Got Pain In Your Legs and Feet? Get the Right Diagnosis!

Neuropathy not always the root of nerve issues.

Joy Pape By Joy Pape, RN, BSN, CDE, WOCN, CFCN

You hear so much about peripheral neuropathy that you and even your health care team may think your leg and foot pain is a nerve problem, when in fact it may be a circulation problem, better known as peripheral vascular disease (PVD). There is also a type of PVD called peripheral arterial disease (PAD) that is a common complication of diabetes. Although all are somewhat related, they are different. And, until you know the true cause of your problem, it is almost impossible to get the relief you are looking for.

The word peripheral relates to areas on the outer edge, or periphery. In the case of peripheral neuropathy, it's problems with your nerves outside of your brain and spine. PVD refers to diseases of the your blood vessels outside of your heart and brain. The vessels (arteries) that carry your blood to your stomach, kidneys, arms, and legs narrow, somewhat like a clogging tube or pipe. PAD is a type of PVD.

PAD is commonly seen in the arteries of your pelvis and legs. It is really atherosclerosis of these arteries. The word atherosclerosis comes from the Greek words, athero (meaning gruel or paste) and sclerosis (hardness). Together, these two words stand for a process that builds plaque in your arteries. Plaque is made up of fats, cholesterol, and other things. This plaque then causes the narrowing of your arteries, which then decreases your blood flow. A blood clot can then form from plaque that becomes hardened and break away or rupture. The narrowing of your arteries plus the blood clot further decreases the circulation to your legs and feet causing pain, difficulty walking, and changes in the hair growth and color of your legs and feet. This can also cause sores, ulcers, and changes in your nails. If your circulation is totally blocked, it can even cause gangrene and loss of your legs or feet. That's the bad news.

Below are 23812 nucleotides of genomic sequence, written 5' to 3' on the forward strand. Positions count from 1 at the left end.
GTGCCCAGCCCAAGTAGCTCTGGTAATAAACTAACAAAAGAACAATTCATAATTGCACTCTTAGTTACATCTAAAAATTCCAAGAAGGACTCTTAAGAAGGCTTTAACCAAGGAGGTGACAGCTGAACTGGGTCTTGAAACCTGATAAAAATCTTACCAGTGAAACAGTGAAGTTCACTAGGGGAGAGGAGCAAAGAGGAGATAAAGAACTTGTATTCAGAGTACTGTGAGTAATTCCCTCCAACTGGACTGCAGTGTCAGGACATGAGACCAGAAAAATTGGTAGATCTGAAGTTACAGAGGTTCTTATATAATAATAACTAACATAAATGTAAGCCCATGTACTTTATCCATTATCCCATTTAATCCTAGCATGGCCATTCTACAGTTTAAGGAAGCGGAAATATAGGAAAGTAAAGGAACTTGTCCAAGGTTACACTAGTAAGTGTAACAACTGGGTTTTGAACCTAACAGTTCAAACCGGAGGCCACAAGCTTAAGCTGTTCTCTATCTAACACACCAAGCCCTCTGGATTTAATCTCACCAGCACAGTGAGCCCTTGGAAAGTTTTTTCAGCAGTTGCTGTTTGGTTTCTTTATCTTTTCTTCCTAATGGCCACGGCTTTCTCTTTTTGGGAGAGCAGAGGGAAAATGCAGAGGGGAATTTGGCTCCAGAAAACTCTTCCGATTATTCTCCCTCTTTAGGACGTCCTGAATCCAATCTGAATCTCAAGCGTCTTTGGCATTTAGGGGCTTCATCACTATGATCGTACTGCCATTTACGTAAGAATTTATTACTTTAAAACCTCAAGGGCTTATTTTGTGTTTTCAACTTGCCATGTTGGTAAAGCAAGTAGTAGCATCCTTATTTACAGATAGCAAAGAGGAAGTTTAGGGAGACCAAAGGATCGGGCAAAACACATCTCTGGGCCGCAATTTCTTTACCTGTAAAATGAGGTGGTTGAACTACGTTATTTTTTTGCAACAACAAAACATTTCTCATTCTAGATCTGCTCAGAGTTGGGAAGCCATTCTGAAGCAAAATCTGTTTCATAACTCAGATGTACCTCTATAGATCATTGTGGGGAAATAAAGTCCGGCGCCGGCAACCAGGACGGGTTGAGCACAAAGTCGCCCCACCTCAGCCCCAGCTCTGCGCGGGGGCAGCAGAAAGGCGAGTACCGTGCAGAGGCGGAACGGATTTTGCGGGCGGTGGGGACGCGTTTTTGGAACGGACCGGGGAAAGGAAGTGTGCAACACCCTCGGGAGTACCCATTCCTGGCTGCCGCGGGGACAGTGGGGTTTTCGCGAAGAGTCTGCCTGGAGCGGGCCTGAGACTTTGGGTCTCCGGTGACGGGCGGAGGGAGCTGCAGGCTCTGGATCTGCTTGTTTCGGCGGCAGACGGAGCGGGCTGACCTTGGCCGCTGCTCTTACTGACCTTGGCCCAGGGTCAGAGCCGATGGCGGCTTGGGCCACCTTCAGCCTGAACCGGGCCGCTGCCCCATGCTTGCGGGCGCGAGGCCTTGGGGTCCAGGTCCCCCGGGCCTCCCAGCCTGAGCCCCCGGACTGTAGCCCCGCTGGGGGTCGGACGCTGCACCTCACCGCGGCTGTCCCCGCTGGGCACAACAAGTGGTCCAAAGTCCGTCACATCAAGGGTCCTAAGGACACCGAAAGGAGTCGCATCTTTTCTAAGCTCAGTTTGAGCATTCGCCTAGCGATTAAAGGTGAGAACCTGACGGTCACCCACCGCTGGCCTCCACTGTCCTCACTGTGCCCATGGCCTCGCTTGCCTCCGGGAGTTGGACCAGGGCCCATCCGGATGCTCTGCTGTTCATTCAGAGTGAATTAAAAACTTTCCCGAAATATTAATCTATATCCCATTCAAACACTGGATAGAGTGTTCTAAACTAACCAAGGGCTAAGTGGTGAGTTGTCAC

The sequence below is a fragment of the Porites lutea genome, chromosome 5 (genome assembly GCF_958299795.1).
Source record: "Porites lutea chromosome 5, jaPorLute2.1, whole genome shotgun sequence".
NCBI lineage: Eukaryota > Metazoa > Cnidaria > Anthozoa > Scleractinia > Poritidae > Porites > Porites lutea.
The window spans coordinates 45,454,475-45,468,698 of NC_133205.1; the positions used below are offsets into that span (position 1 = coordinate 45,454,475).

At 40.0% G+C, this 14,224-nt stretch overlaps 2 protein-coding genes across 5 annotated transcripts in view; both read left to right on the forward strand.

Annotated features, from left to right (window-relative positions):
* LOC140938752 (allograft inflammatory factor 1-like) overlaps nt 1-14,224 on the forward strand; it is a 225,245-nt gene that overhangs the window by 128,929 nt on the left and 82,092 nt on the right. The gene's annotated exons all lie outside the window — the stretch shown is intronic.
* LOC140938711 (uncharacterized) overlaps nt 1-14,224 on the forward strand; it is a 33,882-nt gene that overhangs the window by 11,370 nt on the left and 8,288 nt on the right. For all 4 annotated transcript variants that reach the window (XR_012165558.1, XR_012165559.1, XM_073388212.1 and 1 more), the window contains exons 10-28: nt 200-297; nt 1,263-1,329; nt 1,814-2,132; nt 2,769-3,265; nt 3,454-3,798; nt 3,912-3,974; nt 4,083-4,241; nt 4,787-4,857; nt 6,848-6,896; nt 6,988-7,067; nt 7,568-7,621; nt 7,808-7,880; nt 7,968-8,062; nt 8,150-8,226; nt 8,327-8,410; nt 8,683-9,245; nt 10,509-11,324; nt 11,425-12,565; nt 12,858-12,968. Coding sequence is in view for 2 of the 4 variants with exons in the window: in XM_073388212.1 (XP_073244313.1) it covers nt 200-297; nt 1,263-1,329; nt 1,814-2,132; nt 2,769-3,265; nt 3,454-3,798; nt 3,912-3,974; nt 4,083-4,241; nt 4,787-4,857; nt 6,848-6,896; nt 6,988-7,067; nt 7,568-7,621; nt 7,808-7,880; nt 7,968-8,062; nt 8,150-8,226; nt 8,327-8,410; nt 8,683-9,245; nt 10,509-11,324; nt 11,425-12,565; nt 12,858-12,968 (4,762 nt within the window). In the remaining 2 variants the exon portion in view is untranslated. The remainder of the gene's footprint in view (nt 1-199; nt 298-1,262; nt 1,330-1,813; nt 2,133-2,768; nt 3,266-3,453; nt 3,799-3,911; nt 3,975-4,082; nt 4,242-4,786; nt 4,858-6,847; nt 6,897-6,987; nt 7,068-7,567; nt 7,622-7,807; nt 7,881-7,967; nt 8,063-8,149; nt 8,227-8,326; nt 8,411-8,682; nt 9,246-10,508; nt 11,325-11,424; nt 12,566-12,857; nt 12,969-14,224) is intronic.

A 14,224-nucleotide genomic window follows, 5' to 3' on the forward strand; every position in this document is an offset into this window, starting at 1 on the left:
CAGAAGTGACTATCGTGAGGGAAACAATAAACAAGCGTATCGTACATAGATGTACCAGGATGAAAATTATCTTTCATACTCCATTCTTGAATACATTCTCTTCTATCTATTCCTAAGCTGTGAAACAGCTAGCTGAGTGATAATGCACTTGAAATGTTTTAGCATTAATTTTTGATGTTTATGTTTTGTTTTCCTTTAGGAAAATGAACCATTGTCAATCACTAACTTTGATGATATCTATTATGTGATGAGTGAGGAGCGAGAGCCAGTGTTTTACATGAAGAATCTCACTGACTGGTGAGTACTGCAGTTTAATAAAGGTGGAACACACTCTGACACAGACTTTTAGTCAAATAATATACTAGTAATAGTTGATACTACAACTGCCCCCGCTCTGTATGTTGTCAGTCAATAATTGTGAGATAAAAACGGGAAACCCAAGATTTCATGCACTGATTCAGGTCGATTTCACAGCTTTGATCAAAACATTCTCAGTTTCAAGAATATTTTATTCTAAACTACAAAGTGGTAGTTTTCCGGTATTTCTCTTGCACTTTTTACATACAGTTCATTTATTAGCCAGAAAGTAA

The good news is you can prevent complications like these by managing your ABCs of diabetes. The American Diabetes Association recommends:

A=Hemoglobin A1C should be < 7%
B=Blood Pressure be less than 130/80mm/Hg
Total Cholesterol < 200mg/dl
Triglycerides < 150mg/dl
HDL >40mg/dl for men, >50mg/dl for women
LDL <100mg/dl

It is important to recognize the symptoms of PAD.

  • Leg pain that doesn't stop when you stop exercising
  • Leg, foot, and toe wounds that don't heal or heal very slowly
  • Changes in the color of your lower legs and feet
  • Thickened toenails
  • Decreased temperature of your lower leg(s) and foot (feet)
  • Gangrene

Since many people who have these symptoms think they are symptoms of arthritis or peripheral neuropathy, it is easily misdiagnosed, then mistreated or not treated at all. If you have any of these symptoms, be an informed patient. Ask if this could be PAD and demand a work-up so you can receive the proper treatment, be comfortable, and keep your legs and feet for a lifetime.


Read Joy's bio here.

Read more of Joy Pape's columns.

NOTE: The information is not intended to be a replacement or substitute for consultation with a qualified medical professional or for professional medical advice related to diabetes or another medical condition. Please contact your physician or medical professional with any questions and concerns about your medical condition.

Last Modified Date: July 08, 2013

All content on is created and reviewed in compliance with our editorial policy.

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by Brenda Bell
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